As the world lived through the Covid-19 pandemic for most of 2020, it is unsurprising to see the pandemic had a significant impact on UK asylum system. The latest immigration statistics published today illustrate the impact on applications, decisions, asylum support and resettlement.
The number of applications for asylum fell by 18% in 2020, down, likely due to more limited travel routes for those seeking protection. The fall in the number of people claiming asylum stands in contrast to much of the media coverage and political commentary in 2020 which often suggested the contrary.
Today’s statistics tell a story of more people in need of international protection having to wait longer for decisions; this is predictable given the context of the coronavirus, although it should be noted that large backlogs existed prior to the Covid-19 pandemic.
The number of people living on asylum support rose to over 60,000 in light of decisions not to evict people during periods of national lockdown. Whilst we welcome the fact that fewer people were evicted into destitution and homelessness, including those granted asylum, we should not forget that each of those individuals is living on less than £40 per week, often in temporary accommodation for extended periods, as they anxiously wait to be allowed to rebuild their lives in safety.
The number of people waiting for an initial decision on their asylum claim continued to rise, reaching a record high of 64,895. Of these, 46,796 (72%) have been waiting for more than 6 months, up from 29,233 the previous year.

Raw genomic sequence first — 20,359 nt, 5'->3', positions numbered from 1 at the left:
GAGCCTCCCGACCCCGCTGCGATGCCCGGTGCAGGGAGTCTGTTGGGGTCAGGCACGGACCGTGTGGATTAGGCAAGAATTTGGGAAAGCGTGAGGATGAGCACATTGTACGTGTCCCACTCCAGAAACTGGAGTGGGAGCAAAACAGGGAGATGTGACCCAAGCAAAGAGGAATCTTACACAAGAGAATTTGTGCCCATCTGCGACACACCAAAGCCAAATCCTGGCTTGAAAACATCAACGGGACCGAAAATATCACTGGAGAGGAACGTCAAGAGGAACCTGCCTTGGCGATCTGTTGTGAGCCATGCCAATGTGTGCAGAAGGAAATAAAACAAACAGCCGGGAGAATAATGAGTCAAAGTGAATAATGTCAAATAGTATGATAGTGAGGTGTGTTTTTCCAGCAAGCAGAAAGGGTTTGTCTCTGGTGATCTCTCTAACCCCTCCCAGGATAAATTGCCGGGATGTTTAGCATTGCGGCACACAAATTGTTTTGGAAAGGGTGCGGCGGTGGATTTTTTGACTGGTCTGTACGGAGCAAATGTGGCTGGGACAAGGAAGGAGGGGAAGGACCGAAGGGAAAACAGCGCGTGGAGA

The numbers of people arriving in the UK to join their refugee family members fell by 27% in 2020, as international travel restrictions were imposed and Visa application centres closed overseas. We are encouraged to see that these figures started to recover in the second half of 2020.
We are incredibly disappointed to see the UK only resettled 823 refugees in 2020. Whilst we recognise the need to pause resettlement at the beginning of the pandemic, the government was slow to restart the resettlement programmes, even once international flights resumed. Many countries restarted their programmes safely much earlier than the UK.
Lisa Doyle, Director of Advocacy at the Refugee Council responded to today’s figures
“One of the few things that doesn’t halt in a pandemic is the persecution and harm suffered by people who need to seek refuge, a very small proportion of whom seek protection in the UK. Whilst the pressure on the asylum support system is understandable, many people who have been forced to live in sub-standard accommodation, isolated from communities and specialist services who can provide much needed help.
We urge the Government to ensure that people can live in dignity with appropriate support while waiting for decisions on their asylum claims, and to be bold in its commitments to resettle more people into communities across the UK”
This post was originally published on Refugee Council.